The man with perhaps the toughest job in hockey is sitting in the stands, watching his Phoenix Coyotes practise and making a case for why the team he manages may not be nearly as inept as people think.
This is Don Maloney's view: That as much as the Coyotes' bankruptcy soap opera resonated in Canada - largely because there was a chance the team could have relocated there, Judge Redfield T. Baum willing - it had little impact on the day-to-day operation of the team. Sure, the Coyotes operate with a more limited budget than their richer, more solvent NHL peers. But Maloney believes it is enough to ice a competitive team.
So far, his optimism hasn't been misplaced. Heading into Saturday's home opener against the Columbus Blue Jackets, the Coyotes are a respectable 2-1, having defeated both the Los Angeles Kings and the Pittsburgh Penguins before ending their three-game road trip with a tight 2-1 loss to the Buffalo Sabres on Thursday night.
You get the sense that Maloney just wants to talk hockey - a topic that hasn't been part of the conversation for much of this past year or so, when the team's financial difficulties bubbled to the surface and essentially hijacked any other news they may have made.
"You know what's interesting," began Maloney. "This is a team that was in fifth place last year at the All-Star break.
"I thought, certainly in the first half, we did it on emotion and enthusiasm. As the season went along, when we hit that adversity right after the All-Star break, we didn't have any base to fall back on. We had a couple of little injuries and we weren't deep enough just to tread water for a little while. We took a nosedive.
"I think we're more mature now. We've got nice team speed. I'm very excited about this team. I think we can be a lot better than people think."
Maloney's changes were mostly the sort of minor deals that show up in transactions, but do not command headlines or make news the way say, the Dany Heatley deal did. For example, he took Radim Vrbata back from the Tampa Bay Lightning a year after Vrbata left Phoenix as a free agent to disastrous results.
Tampa eventually farmed him out to Europe. Maloney - remembering how effective Vrbata was two years ago with the Coyotes, a season that earned him that lucrative deal with Tampa - brought him back to play on a line with ex-Ranger Petr Prucha and youngster Martin Hanzal. The three Czech-born players have hit it off in the early going, and have provided solid two-way play.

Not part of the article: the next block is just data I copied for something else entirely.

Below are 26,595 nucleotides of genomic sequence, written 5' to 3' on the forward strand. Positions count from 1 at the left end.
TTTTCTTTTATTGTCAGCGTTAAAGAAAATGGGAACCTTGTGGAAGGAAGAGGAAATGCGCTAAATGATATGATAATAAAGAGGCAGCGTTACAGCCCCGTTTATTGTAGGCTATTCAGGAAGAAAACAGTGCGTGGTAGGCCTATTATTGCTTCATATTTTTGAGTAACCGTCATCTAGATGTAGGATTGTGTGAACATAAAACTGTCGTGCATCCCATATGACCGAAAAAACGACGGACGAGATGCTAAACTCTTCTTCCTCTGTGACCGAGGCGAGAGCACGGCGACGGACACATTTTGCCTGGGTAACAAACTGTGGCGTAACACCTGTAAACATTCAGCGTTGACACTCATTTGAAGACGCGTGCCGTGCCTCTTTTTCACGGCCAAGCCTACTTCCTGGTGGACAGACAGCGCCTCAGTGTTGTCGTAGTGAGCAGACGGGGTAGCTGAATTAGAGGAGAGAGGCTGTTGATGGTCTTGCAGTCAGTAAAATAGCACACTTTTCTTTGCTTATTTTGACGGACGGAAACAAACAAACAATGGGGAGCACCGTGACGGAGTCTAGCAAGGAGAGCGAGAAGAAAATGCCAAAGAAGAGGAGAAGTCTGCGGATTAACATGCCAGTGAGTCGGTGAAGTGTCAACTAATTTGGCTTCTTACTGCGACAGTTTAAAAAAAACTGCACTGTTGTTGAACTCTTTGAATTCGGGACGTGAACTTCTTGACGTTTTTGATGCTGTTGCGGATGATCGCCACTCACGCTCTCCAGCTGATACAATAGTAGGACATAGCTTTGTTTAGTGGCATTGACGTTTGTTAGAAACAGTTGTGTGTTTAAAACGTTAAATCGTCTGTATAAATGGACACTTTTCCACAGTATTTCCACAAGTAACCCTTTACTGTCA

The ability to sign Robert Lang last week added depth at centre, to go with Mathew Lombardi, who came to the Coyotes last year in the Olli Jokinen deal. Lang plays with team captain Shane Doan and second-year forward Mikkel Boedker, the only one of their real youngsters to make the team out of camp.
"We've got this whole age group - Lombardi, Prucha, Taylor Pyatt, they're not first or second-year pros," said Maloney. "They're five or six-year pros. Now, are they stars? No. They're just NHL players. We hope they have good years. We think they can have good years.
"I don't think we've abandoned our long-term goal of bringing our young players along. We waited to see how (former first-round drat choice) Kyle Turris was in training camp. Can he be a productive offensive player for us? He had a back procedure done in the off-season. When he got to camp, frankly he just was not quite strong enough.
"Could he play? Sure. But to be the kind of player I know he's going to be, it's not there yet. So we were able to find Robert Lang, who is going to be a great help on the power play.
"It was the same with Viktor Tikhonov (another former first rounder). Viktor got a little stronger. But if you start looking at our right side, with Shane over there and Vrbata back and you've got (Peter) Mueller playing the wing, that's fairly deep relatively speaking.
"Peter Mueller's a different player for us. Last year, he had the ultimate sophomore-itis. He was a brooding player all year long. He's almost 15 pounds lighter. He's quick. He's lean. Handzul has a new lease on life because he's playing with his Czech teammates.
"So I think we have reason to be optimism. It's not pie-in-the-sky thinking.''
Maloney hasn't had a lot of dealings with Wayne Gretzky after Gretzky stepped down as coach and is careful not to say too much about how that whole process unfolded.